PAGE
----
Dartmouth family finds success with Westport pizza restaurant
September 22, 2004
Hang out in Main Road’s Village Pizza on a summer weekend night, and you’d swear that every third person in Westport is eating ‘Italian’. The place is humming.
Young men and women, with the ease of a drill team, stand ready to take orders behind the counter, a straight six steps from the front door. As one of them steps back to prepare an order, another pops up to take the next. And in the middle of all this choreography is owner Tony Ferreira. The boss spins back and forth between the stainless steel pizza oven a few feet behind the counter and a list of orders that are coming in by phone and over the counter.Tacked up at eye level three paces from the oven, they are lined up as neatly as floats ready to enter a parade and Mr. Ferreira, the grand marshal, makes sure they’re dispatched quickly. Efficiency is everything on a busy night and this operation is field tested and seasoned.
Ferreira, who seems to know everyone entering the door, will have been holding court here for 25 years come May, 2005. “My wife and I used to enjoy driving to Westport on Sundays from our home in Dartmouth,” said Mr. Ferreira. “I’d always been interested in the seafood business since my in-laws owned fishing boats. Then, we noticed this business for sale and since I’ve always loved to cook, we thought we’d give it a try.” He will have been married to Kathy, his high school sweetheart, for twenty five years this October. Many Wesporters think he’s married to Village Pizza as well.
In the early years of their marriage, they were raising a family plus a business. “I was a stay-at-home dad till early afternoon, diapers and all!” said Ferreira with his ever-present smile, “then I’d go in and take over from Kathy. Those were long days for both of us.”
Diaper days now a distant memory, their college age children, Nicholas, 21, and Kristen, 19, are on the front lines at the ordering counter. “They’re my right hand force,” says Ferreira with pride. Nicholas has a dentistry career in mind, while Kristen, whose sights are set on nursing, hasn’t totally dismissed a future at Village Pizza.
For long stretches of time in the early evening, everything in the joint is in motion. Customers buzz in and out of the twenty by thirty foot emporium with the familiarity of bees returning to their hive. T-shirts and flip flops, overalls and workbooks, their outfits differ, but they’ve got the same thing on their minds, tasty food, delivered hot and ready to eat. Some customers, with an array of calzones precariously perched atop several boxes of pizza, can barely see over the spicy payload as they aim for the exit.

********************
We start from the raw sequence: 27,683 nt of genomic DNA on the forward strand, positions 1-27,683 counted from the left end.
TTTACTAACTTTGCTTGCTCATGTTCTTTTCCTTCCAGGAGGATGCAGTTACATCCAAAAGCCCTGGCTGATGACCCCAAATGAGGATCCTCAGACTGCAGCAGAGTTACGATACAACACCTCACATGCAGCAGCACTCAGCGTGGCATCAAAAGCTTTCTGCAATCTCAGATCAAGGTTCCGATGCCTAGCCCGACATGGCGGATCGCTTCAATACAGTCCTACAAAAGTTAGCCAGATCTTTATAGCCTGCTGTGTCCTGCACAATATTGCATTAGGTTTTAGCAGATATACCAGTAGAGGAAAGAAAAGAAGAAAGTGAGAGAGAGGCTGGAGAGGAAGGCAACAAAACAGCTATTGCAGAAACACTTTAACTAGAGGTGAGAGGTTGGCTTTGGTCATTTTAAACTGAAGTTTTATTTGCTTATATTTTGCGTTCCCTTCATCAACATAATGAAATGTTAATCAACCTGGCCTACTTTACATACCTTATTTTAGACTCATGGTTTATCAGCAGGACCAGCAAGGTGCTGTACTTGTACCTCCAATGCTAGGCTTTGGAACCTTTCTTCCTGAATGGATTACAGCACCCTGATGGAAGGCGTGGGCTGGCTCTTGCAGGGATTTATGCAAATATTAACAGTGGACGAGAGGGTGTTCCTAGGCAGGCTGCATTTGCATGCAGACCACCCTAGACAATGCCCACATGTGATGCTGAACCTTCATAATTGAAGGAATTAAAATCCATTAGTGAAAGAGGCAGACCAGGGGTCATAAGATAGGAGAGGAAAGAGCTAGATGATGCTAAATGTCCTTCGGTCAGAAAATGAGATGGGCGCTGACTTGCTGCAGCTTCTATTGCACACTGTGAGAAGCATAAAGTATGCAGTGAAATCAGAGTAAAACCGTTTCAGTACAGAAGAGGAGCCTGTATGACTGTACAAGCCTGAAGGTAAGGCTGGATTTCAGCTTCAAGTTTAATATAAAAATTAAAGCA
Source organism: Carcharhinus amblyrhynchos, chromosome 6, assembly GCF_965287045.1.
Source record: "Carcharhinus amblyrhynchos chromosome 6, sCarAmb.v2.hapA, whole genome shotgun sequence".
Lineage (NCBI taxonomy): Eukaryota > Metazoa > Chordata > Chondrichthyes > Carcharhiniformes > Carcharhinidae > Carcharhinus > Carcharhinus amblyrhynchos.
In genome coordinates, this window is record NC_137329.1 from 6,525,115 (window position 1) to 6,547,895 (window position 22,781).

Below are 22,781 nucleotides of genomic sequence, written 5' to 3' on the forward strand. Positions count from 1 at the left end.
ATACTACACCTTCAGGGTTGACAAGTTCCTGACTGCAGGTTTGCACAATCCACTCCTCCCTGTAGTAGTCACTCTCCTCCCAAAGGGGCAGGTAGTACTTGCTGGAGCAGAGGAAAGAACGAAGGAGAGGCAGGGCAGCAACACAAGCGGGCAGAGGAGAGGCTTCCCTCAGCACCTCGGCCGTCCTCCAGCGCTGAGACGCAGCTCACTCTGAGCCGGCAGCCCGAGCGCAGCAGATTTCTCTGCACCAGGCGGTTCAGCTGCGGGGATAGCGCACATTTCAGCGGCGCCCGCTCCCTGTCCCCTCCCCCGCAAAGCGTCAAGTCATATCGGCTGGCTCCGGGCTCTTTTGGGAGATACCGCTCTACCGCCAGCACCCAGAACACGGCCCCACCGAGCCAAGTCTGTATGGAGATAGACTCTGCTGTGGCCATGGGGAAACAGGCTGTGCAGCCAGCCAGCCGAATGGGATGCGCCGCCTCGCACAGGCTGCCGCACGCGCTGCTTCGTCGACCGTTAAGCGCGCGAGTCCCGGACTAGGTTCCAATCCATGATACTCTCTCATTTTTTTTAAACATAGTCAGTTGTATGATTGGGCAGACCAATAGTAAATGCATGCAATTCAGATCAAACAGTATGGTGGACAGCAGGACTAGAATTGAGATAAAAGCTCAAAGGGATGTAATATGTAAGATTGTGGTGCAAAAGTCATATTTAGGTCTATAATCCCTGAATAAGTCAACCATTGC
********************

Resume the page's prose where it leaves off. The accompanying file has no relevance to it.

Every so often, as when the eye of a storm passes overhead, everything quiets down, and the help braces themselves for the next wave of hungry customers. In this “to go” atmosphere, Tony Ferreira is the master of the sixty second conversation. “I love people!” says Ferriera.
Sit for five minutes in Village Pizza and you’ll get ample evidence. His hearty ”Hey, howareya?” or “Where are the kids?” greetings are answered by brief informative responses as a customer pays up and hurries home. During these dialogues in one twenty minute stretch, Ferreira found out that “My kid has a temp of 101”, and “My lab had thirteen puppies!” and a host of other tidbits from his “regulars”.
“Our customers come from all over,” says Ferreira, “ South Westport, Adamsville, South Dartmouth, even Little Compton.”
Ferreira himself came to the Westport area from considerably farther. “I was born in the Azores on the island of St. Michael’s and came to New Bedford when I was five. I was raised in my teenage years in Dartmouth, and have lived there ever since.”
Like the pizza, the atmosphere in Village Pizza is layered. The distinct aromas of garlic, onion, fresh bread, and baking dough are layered over the sounds of whirring fans, phones ringing, music piped in from a local station, customers chatting, and the incessant creaking open and thunking shut of the insulated oven door as Ferreira expertly assesses when each pizza is cooked through.
Lately, even the pizza menu has changed. “We’re beginning to feature specialty pizzas like a pesto vegetarian pizza and bruschetta.” The new “white pizza” has been a hit, too. “A friend of mine got me one a while back and I've been hooked since,” said a teenager eating at one of the six small tables lining the perimeter of the eatery.
The Ferreira family has actually bookended the strip of stores in the little mall on Main Road. In addition to Village Pizza, they opened an ice cream window next door (literally). Kathy Ferreira owns Tippy Toez at the other end of the strip and Nicholas and Kristen own and operate Village Video. “Pizza and videos are a real mesh,” says Ferreira. “Customers will come here, order a pepperoni pizza,and say, ‘I’ll be back in ten minutes’, and walk down to rent a video. It’s all about convenience.”
It’s plain to see that scores of the Ferreira family’s customers agree. And they would undoubtedly concur that Tony Ferreira’s love of people is as important an ingredient to Village Pizza’s success as the onions and peppers in his pizzas.